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Basic HTML5 instroduction

Tuesday, January 1st, 2013 by Servage

HTML5 is actually a bundle of new methods for accomplishing tasks that previously required special programming or proprietary plug-in technology such as Flash or Silverlight. It offers a standardized, open source way to put audio, video, and interactive elements on the page as well as the ability to store data locally, work offline, take advantage of location information, and more. With HTML5 for common tasks, developers can rely on built-in browser capabilities and not need to reinvent the wheel for every application.

HTML5 offers so many promising possibilities, in fact, that it has become something of a buzzword with connotations far beyond the spec itself. When marketers and journalists use the term “HTML5,” they are sometimes referring to CSS3 techniques or any new web technology that isn’t Flash. The mainstream awareness of web standards is certainly a win and makes our job easier when communicating with clients.

Much of what’s new in HTML5 requires advanced web development skills, so it is unlikely you’ll use them right away (if ever), but as always, I think it is beneficial to everyone to have a basic familiarity with what can be done.
Hello HTML5!
In 2004, members of Apple, Mozilla, and Opera formed the Web Hypertext Application Technology Working Group, separate from the W3C. The goal of the WHATWG was to further the development of HTML to meet new demands in a way that was consistent with real-world authoring practices and browser behaviour. Their initial documents, Web Applications 1.0 and Web Forms 1.0, were rolled together into HTML5, which is still in development under the guidance of an editor, Ian Hickson (currently of Google).

The W3C eventually established its own HTML5 Working Group (also led by Hickson) based on the work done by the WHATWG. As of this writing, work on the HTML5 specification is happening in both organizations in tandem, sometimes with conflicting results. It is not yet a formal Recommendation as of this writing, but that isn’t stopping browsers from implementing it a little at a time.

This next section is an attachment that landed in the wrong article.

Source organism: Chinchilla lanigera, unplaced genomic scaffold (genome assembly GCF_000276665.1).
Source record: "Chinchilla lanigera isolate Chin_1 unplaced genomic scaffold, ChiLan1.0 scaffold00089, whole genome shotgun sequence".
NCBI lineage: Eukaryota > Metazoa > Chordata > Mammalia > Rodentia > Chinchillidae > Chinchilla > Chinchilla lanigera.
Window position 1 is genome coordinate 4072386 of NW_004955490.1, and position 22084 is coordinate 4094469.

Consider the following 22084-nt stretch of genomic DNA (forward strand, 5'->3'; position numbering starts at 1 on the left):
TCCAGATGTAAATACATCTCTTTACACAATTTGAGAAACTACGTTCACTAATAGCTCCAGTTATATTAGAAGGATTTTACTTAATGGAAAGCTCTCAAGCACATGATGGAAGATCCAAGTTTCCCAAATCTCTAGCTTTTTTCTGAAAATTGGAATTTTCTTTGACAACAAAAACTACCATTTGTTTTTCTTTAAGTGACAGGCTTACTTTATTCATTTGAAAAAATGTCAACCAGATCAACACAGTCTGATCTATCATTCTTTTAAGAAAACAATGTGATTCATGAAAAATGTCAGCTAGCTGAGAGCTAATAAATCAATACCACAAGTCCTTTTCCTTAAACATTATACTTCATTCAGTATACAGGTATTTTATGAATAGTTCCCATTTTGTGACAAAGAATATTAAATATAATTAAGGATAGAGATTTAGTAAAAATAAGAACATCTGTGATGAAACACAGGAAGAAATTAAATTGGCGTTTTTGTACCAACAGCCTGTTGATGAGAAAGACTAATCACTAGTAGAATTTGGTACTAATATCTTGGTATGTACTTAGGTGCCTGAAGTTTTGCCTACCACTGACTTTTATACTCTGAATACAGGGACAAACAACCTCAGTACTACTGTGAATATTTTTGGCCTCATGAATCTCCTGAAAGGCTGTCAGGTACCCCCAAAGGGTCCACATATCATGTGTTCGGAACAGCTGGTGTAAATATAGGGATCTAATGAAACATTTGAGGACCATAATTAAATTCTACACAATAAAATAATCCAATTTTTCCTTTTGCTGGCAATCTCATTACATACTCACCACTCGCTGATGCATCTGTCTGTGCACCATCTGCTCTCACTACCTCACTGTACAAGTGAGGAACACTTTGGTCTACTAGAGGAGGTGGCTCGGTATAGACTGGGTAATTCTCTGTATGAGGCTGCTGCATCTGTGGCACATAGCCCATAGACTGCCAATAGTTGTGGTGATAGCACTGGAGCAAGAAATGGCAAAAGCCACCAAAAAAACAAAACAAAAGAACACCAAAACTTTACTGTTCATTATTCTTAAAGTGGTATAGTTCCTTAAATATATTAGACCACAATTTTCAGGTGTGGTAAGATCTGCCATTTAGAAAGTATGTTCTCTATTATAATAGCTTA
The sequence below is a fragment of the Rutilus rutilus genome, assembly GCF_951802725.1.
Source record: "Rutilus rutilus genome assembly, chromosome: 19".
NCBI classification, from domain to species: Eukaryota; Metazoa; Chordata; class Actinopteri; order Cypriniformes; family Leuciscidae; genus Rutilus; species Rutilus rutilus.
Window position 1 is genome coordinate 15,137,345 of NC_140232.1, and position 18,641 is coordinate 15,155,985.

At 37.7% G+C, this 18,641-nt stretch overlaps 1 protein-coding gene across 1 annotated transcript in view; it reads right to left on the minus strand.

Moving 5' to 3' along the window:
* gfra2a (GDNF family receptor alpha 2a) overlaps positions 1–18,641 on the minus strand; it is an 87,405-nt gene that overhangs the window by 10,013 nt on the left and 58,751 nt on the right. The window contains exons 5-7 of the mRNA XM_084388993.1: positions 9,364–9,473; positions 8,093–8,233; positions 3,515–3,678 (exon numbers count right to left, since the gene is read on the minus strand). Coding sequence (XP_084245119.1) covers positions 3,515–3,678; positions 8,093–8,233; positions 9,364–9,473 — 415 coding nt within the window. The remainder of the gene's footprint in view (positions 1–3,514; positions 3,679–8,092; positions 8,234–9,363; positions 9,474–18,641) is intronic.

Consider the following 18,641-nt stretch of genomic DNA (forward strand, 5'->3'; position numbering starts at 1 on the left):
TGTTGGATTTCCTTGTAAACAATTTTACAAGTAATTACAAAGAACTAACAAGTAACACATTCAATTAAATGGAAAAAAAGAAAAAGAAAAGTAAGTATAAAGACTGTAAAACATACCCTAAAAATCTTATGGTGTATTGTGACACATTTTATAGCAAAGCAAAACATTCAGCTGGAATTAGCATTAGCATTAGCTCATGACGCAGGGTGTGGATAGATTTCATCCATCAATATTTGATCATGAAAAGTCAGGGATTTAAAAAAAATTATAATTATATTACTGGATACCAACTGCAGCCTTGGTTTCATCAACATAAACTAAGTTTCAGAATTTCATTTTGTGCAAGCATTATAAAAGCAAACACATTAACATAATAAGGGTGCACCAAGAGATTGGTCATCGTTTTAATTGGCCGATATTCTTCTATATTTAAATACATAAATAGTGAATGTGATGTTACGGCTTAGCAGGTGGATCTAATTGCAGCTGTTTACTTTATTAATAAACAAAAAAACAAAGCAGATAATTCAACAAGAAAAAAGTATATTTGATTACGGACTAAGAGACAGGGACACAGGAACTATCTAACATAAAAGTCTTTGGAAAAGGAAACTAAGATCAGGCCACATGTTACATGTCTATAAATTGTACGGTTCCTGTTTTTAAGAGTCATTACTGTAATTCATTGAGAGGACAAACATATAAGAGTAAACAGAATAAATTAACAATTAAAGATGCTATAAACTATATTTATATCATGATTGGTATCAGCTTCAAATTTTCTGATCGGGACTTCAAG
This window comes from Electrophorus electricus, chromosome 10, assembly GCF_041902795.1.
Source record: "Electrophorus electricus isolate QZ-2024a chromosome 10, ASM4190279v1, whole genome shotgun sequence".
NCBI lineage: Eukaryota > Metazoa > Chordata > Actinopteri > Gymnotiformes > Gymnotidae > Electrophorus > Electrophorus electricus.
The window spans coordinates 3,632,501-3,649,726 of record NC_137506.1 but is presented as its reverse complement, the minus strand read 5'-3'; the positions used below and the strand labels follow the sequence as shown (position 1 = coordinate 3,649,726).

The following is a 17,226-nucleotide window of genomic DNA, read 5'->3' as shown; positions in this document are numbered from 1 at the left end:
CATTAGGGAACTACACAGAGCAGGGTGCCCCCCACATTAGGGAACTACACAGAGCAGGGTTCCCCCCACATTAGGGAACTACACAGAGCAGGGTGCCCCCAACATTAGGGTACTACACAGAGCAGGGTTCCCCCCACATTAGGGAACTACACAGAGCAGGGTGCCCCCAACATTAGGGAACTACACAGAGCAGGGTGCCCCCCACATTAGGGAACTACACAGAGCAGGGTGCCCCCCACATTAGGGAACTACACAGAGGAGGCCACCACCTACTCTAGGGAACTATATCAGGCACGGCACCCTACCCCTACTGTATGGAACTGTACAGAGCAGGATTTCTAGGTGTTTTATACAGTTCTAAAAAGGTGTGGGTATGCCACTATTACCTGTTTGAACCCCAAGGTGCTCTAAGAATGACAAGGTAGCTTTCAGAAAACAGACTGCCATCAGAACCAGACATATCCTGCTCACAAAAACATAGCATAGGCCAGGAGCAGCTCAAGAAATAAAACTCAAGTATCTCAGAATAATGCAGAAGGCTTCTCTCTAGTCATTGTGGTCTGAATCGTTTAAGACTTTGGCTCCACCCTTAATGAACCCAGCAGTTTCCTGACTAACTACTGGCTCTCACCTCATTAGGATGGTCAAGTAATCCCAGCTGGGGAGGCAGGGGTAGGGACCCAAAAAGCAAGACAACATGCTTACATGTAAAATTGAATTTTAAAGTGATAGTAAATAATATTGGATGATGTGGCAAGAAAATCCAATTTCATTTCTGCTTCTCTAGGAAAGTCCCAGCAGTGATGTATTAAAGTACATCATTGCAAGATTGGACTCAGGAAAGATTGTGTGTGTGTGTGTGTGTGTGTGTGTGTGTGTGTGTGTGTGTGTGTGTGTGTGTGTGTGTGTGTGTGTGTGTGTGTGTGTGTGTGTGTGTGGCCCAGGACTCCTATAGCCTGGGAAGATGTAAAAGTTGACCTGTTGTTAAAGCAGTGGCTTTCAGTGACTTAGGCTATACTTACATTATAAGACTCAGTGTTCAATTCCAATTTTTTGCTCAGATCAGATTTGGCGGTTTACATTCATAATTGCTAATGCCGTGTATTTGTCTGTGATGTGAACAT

We’ll start with a look at the markup aspects of HTML5, and then we’ll move on to the APIs.
A minimal DOCTYPE
HTML documents should begin with a Document Type Declaration (DOCTYPE declaration) that identifies which version of HTML the document follows. The HTML5 declaration is short and sweet:

<! DOCTYPE html>

Why so complicated? In HTML 4.01 and XHTML 1.0 and 1.1, the declaration must point to the public DTD (Document Type Definition), a document that defines all of the elements in a markup language as well as the rules for using them. HTML 4.01 was defined by three separate DTDs: Transitional

(including legacy elements such as font and attributes such as align that were marked as “deprecated,” or soon to be obsolete), Strict (deprecated features stripped out), and Frameset (for documents broken into individually scrolling frames, a technique that is now considered obsolete). HTML5 does not have a DTD, which is why we have the simple DOCTYPE declaration. DTDs are a remnant of SGML and proved to be less helpful on the Web than originally thought, so the authors of HTML5 simply didn’t use one.

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